That is, a new interim chief.
Mark Risen, 54, is on loan from the Bellevue Fire Department for six months and is keeping his steady hand on the steering wheel until the Woodinville fire commissioners can come up with a permanent chief.
The commission, in fact, is holding its annual retreat this weekend and one of its study items is to talk about the process of filling that position, vacant since I. David Daniels stepped down in August of 2011 amidst a blaze of controversy.
Mark Chubb was then chosen as the interim chief, but the deputy chief told the board he was not interested in the job permanently and went back to his original assignment when Risen came aboard about a month ago.
So Risen was asked if the commissioners came back and offered him the permanent gig, would he take it?
“No,” he said flatly. “I would be going back on my word, and I typically try not to do that. Two, there’s going to be some very tough decisions we’re going to have to make and I think it’s very important that people know I made those decisions for the good of the district and not to further some career interest I had.”
That’s where WF&R Community Services Officer David Weed interjected some clarification:
“That was the will of the commissioners, to find someone who has no horse in the race, no ulterior motive, no agenda. Just come in, fix things up and move on after six months.”
When Risen heads back to Bellevue he’ll continue as one of two of the department’s deputy chiefs, a post he gained two years ago, he said.
He’s a 30-year man at BFD, having been hired on in 1983 before working his way up the ladder: lieutenant, captain, battalion chief.
The Everett native was asked when he became aware Woodinville was looking for a new interim chief.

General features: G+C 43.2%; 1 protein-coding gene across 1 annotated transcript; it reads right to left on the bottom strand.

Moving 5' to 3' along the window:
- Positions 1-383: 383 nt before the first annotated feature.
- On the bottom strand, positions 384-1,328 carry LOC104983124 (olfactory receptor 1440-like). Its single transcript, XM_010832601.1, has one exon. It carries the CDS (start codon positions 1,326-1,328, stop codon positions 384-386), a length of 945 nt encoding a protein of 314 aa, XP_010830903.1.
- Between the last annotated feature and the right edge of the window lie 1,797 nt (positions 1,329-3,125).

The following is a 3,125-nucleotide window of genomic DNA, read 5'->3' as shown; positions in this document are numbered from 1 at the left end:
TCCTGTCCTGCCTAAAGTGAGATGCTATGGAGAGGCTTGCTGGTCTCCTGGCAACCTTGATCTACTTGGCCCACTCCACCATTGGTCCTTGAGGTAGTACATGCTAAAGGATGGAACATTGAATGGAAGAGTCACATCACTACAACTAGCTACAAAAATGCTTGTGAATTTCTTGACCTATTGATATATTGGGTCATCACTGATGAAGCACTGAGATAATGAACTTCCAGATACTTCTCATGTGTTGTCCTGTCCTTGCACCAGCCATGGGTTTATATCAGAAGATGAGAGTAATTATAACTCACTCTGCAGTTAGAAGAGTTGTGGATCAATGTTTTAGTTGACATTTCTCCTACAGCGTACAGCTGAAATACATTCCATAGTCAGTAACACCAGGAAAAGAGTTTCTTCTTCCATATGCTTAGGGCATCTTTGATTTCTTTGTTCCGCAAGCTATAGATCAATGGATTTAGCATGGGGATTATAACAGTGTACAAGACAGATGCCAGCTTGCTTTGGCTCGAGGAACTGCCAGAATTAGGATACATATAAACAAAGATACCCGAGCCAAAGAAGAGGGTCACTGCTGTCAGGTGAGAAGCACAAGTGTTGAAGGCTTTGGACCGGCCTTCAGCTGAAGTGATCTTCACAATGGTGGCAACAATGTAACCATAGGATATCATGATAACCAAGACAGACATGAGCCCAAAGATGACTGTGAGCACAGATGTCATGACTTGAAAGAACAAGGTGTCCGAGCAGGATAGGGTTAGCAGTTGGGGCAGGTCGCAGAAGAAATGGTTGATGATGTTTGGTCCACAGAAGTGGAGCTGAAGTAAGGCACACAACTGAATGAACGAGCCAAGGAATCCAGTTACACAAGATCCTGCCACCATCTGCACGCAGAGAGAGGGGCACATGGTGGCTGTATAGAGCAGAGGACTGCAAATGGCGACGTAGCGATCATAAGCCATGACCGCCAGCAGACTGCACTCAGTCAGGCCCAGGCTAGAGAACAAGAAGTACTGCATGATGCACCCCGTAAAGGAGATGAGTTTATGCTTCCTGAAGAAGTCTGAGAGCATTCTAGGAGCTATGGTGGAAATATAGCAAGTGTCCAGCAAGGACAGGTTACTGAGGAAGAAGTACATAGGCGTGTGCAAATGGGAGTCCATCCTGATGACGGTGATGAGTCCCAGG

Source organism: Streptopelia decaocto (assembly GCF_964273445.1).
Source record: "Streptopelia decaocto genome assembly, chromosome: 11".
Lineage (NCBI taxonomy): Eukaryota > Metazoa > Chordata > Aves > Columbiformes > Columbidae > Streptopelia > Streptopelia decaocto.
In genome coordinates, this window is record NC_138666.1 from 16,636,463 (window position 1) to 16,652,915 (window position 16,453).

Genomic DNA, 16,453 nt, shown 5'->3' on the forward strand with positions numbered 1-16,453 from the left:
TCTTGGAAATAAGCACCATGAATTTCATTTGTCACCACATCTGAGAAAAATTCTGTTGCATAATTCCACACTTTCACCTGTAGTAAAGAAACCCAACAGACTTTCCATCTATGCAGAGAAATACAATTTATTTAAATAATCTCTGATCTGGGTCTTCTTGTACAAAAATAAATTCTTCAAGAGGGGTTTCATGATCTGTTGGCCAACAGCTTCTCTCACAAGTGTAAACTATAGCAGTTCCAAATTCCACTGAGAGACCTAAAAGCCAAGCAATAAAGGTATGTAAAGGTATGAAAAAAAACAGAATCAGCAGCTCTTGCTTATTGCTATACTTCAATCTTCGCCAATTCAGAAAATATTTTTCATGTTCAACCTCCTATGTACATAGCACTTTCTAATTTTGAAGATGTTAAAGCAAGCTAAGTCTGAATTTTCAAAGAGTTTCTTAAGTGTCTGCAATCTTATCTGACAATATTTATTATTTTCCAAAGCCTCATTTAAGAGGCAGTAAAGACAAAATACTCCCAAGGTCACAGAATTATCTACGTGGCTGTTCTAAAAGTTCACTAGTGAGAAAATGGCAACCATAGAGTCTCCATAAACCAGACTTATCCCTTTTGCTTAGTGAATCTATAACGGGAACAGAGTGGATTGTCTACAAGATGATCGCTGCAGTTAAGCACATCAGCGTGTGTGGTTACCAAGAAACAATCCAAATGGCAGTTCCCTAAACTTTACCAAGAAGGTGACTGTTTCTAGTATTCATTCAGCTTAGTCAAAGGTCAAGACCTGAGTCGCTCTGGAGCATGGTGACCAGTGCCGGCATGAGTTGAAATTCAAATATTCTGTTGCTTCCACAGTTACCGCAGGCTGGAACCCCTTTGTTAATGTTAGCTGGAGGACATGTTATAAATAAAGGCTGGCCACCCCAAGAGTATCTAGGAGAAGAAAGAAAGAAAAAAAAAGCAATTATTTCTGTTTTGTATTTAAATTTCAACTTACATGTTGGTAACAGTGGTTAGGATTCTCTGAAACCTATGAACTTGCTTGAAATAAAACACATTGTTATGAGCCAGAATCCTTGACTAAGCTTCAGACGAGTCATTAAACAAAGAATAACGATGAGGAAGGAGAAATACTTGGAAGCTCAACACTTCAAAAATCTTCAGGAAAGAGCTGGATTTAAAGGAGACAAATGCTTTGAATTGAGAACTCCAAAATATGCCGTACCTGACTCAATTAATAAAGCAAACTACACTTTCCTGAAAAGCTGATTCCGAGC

“I was sitting in my office before the holidays and Chief (Michael) Eisner said Woodinville called, and would you be interested in doing this and I said ‘Sure.’ Since I had a little more experience than the other deputy chief he offered it to me first and I thought it would be a good growth experience for me.
“I’ll go back to Bellevue smarter than I left.”
Was he aware of the tumultuous recent history at WF&R — two chiefs basically hired and fired within five years, leaving the ever-changing board up to its boots in litigation?
“Yes. But I wasn’t here for any of that and there’s always two sides to every story,” he said.
“What I’ve told the organization is I love history but I don’t like living there. At some point we need to quit looking at the rearview mirror and start looking out the windshield … You can dwell on the past all you want but at some point you need to just say that happened and for whatever reasons it didn’t work out well … but it’s time to learn from it and let’s move on.”
And what has he learned in his five weeks in the big chair that maybe he didn’t know before?
“I knew a little bit about Woodinville but even though we’re in the same county it seems there’s a million miles in distance some days between here and Bellevue,” he said with a laugh.
“Probably the one thing I’ve learned is that firefighters are firefighters. I’ve been out to every fire station and met every crew and listened to what they had to say. We’ve had some wonderful conversations and I think the really good thing is that the firefighters in the district can say throughout all that tumultuous stuff that happened, they still delivered service. People called 911, they still showed up and provided excellent service. And they can be proud of that and never lose sight of that.”
He said he’s also been busy implementing district cost-cutting measures as well as “cementing our relationships” with other fire districts — Bothell, Kirkland, Northshore — as more and more fire commissions, including Woodinville’s, are considering regionalization options.
Was it an ambition of his to one day become a chief?
“That’s part of the reason I took this job, to figure that out. I didn’t have the answer to that question and I still don’t. But I think the world of Bellevue Fire, been a 30-year employee there and have enjoyed every minute of it. I’m very happy being a deputy chief there. Whether or not I become a fire chief somewhere out there, I don’t know. I guess time will tell …”